Clinical reasoning is crucial not only in clinical assessment, but in the treatment process as well. Often you will hear treatment recipes and routines given that describe how to address a particular pathology; they will say perform this treatment X number of times and your client will get better in two treatments, etc. However, this approach is highly problematic and doesn't reflect clinical reality. Each client is an individual and each individual has a unique presentation of his or her soft-tissue disorder. One person's carpal tunnel syndrome should be treated differently than the next person's, even though they may have been diagnosed with the same disorder. It is your use of clinical reasoning and decision-making skills that help you determine how to modify your treatment approach for each client's unique needs.
As with many aspects of health care delivery, clinical reasoning relies on both art and science. You need a comprehensive understanding of science (anatomy, physiology, kinesiology, etc.) to help in symptom pattern recognition, construction of treatment strategies, and proper application of rehabilitative concepts in massage. Use of effective clinical reasoning is an art and skill that is developed with constant practice and study.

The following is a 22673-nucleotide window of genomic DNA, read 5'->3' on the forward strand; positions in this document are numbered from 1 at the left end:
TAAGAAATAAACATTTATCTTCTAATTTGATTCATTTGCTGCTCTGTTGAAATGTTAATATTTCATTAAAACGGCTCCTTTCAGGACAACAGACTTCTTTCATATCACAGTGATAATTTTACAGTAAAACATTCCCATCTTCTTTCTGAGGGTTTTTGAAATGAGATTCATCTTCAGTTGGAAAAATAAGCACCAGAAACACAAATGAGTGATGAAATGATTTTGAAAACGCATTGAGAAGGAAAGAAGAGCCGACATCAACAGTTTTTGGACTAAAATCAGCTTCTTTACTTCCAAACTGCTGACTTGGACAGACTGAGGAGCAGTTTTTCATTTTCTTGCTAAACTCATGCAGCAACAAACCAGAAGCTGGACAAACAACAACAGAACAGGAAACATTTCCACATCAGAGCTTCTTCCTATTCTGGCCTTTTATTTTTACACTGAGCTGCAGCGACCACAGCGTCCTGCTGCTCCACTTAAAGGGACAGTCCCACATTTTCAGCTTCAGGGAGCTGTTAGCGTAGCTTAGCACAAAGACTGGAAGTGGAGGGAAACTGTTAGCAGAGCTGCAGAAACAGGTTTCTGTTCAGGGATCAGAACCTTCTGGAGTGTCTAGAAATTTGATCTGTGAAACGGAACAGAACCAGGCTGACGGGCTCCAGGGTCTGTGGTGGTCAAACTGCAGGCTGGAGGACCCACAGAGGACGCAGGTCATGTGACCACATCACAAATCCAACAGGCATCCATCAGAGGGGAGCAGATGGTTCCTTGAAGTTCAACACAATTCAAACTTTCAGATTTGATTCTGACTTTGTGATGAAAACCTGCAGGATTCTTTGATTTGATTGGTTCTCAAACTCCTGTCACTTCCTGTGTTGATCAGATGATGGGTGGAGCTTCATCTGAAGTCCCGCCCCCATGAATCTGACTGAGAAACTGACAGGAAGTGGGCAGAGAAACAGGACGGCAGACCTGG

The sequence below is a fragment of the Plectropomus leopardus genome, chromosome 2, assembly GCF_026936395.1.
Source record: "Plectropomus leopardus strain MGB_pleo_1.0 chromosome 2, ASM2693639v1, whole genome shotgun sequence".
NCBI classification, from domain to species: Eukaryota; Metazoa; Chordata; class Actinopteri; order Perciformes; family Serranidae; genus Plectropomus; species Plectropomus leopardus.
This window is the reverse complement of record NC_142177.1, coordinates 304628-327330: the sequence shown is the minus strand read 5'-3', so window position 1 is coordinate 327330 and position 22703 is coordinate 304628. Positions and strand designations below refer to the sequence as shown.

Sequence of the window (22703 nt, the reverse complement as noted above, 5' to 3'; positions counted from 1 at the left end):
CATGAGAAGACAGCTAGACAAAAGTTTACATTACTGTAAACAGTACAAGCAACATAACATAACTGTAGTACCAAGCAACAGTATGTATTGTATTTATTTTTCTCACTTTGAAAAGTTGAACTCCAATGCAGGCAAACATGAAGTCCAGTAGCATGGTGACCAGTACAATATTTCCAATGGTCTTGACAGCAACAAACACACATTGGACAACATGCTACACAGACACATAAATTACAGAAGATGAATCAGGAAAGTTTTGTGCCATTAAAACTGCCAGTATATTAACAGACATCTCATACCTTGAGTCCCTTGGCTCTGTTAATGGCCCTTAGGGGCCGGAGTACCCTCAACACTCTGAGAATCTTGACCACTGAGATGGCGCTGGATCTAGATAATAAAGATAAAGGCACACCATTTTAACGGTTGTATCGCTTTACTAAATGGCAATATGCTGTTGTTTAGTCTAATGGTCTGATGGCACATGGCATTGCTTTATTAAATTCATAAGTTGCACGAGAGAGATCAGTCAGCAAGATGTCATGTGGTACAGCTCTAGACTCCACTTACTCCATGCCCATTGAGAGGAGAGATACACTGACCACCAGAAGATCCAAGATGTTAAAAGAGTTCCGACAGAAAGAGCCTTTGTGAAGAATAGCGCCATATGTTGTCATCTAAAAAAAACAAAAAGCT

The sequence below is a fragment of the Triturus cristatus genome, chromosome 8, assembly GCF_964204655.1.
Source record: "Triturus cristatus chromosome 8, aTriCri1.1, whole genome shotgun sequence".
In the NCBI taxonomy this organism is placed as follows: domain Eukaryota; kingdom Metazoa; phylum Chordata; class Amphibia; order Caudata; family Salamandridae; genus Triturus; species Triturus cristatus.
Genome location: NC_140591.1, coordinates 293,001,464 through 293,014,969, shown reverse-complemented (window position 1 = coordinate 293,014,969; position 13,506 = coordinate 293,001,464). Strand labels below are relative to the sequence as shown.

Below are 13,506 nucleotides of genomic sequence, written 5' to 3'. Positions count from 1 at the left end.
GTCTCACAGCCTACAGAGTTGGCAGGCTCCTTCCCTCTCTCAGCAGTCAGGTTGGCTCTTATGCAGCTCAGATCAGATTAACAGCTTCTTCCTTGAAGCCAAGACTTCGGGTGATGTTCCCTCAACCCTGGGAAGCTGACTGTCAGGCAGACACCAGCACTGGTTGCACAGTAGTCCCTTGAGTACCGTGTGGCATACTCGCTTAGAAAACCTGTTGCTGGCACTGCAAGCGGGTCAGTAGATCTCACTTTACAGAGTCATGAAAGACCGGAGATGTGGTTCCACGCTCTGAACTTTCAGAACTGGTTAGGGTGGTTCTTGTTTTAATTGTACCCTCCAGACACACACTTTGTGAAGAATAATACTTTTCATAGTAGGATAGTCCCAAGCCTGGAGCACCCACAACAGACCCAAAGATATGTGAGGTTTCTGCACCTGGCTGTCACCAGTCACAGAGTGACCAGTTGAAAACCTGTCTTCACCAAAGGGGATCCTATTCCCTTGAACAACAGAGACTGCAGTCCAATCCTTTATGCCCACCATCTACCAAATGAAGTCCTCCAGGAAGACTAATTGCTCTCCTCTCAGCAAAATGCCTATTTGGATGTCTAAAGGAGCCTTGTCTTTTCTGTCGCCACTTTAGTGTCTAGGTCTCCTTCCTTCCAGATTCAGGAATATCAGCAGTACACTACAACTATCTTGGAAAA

Treatment techniques will help you fill your tool bag, but if all you do is amass a series of techniques you only have a bag of tools and no knowledge about how to effectively use them. A wrench is a great tool, but you don't want to try using a wrench when a screwdriver is the proper tool. Similarly, you will be far more successful and your massage technique skills will have much more effect when you expand your use of effective clinical reasoning.
Click here for more information about Whitney Lowe, LMT.